Replacing Aging Pipes Would Result in Rate Increases, LADWP Says

The LADWP said that "both internal and external corrosion on the pipe" mainly caused the July 29 water main break that sent 20 million gallons of water onto the UCLA campus and nearby streets.

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    NEWSLETTERS

    Following last week’s massive water main break on Sunset Boulevard, the Los Angeles Department of Water and Power addressed the city’s aging water infrastructure in front of the LA City Council Energy and Environment Committee Wednesday afternoon. Lolita Lopez reports for the NBC4 News on Wednesday Aug. 6, 2014. (Published Thursday, Aug 7, 2014)

    Following last week’s massive water main break on Sunset Boulevard, the Los Angeles Department of Water and Power addressed the city’s aging water infrastructure in front of the LA City Council Energy and Environment Committee Wednesday afternoon.

    The LADWP said that "both internal and external corrosion on the pipe" led to the July 29 water main break that sent 20 million gallons of water onto the UCLA campus and nearby streets.

    "These were things we already know. Unfortunately we just have a lot of this," LADWP Senior Assistant General Manager Jim McDaniel said.

    When asked by the council members how to reduce the number of water main breaks and even stop them before a break happens, McDaniel said he believes that there is "no technological" solution and that replacing the pipes is what is needed.

    The LADWP has explored new technologies such as a pilot program to install anti-leak, earthquake-resistant pipes from Japan.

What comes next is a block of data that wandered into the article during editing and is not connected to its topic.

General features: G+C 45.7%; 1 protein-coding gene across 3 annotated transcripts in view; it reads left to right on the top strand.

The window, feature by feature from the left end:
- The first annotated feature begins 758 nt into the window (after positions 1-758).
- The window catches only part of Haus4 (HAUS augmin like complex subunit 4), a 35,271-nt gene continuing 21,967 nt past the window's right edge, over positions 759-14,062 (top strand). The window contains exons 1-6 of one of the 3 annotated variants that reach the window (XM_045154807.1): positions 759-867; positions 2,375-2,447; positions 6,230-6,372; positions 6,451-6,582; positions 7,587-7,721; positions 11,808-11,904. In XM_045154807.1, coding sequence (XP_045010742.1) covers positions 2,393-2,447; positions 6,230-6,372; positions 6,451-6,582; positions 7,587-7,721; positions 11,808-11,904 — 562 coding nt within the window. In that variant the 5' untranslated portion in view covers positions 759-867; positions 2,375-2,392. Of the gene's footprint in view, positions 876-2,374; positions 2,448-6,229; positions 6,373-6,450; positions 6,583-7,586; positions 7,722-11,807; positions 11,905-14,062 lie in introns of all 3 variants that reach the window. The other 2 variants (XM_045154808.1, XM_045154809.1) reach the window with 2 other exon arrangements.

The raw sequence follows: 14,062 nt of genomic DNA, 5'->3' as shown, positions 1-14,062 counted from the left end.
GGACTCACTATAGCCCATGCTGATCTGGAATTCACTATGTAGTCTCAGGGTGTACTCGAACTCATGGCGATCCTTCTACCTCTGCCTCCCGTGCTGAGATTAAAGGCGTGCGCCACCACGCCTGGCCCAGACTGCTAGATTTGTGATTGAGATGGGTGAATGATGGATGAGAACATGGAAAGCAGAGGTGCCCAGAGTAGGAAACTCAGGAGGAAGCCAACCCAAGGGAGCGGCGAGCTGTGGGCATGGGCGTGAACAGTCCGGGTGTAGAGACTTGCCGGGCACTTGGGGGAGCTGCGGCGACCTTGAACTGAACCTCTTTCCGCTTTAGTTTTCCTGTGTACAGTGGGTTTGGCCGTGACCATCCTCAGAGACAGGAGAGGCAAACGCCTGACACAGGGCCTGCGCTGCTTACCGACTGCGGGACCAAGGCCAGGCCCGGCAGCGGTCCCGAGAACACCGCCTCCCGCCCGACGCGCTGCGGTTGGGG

The utility agency also said it would bring back a system to test pressure in pipes to determine whether they need to be removed. This program was discontinued 14 years ago as the trunk line replacement plan started.

    According to the LADWP, the total pipeline investment this year is $192 million. The department also plans to ask for an additional $500 to $600 million to shorten the replacement plan from the current 300-year schedule to one that is only 100 years over the next two decades. That decision, however, would mean a rate increase – estimated to be a 2 percent increase per year.

    The LA City Council is expected to release a report on this issue in 30 days.

    Steep Price to Fix LA's Water System

    [LA] Steep Price to Fix LA's Water System
    The catastrophic water main failure that flooded UCLA during a drought brought renewed public pressure for LADWP to fix the system. Lolita Lopez reports for the NBC4 News at 5 and 6 p.m. Friday, Aug. 1, 2014. (Published Friday, Aug 1, 2014)

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